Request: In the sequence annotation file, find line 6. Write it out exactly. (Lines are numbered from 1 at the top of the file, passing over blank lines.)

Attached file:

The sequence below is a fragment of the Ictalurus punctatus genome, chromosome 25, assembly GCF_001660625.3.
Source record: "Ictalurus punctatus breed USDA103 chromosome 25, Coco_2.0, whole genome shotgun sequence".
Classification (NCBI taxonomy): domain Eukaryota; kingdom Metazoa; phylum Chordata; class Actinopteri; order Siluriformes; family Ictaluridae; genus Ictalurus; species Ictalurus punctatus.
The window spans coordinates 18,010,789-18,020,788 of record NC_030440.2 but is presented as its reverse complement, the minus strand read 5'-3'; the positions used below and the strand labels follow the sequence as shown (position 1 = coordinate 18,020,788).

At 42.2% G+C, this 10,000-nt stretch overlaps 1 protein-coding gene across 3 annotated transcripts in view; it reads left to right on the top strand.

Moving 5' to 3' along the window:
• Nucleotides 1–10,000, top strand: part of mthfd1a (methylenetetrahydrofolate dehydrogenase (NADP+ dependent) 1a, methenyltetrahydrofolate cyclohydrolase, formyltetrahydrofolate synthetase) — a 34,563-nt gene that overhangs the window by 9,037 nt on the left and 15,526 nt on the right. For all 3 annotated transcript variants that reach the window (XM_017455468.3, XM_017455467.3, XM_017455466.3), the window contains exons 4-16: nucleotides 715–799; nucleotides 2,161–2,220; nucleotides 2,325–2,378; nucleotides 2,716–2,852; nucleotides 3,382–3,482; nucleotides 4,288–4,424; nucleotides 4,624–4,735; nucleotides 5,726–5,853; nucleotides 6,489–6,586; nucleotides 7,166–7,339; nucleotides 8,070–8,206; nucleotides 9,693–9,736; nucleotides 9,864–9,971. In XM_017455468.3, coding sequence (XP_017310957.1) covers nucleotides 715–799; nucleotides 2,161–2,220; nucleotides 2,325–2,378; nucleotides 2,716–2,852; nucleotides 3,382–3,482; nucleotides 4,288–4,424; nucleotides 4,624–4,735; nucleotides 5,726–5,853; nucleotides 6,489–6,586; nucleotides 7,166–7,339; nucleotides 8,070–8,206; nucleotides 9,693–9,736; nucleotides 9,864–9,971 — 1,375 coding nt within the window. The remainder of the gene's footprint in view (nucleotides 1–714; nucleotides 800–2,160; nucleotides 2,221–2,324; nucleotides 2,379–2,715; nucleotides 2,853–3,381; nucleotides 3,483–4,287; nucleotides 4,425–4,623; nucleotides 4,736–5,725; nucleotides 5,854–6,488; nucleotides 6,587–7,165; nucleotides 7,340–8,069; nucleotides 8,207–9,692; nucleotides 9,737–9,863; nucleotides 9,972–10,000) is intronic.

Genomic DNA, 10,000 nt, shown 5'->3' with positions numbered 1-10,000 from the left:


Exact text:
Moving 5' to 3' along the window: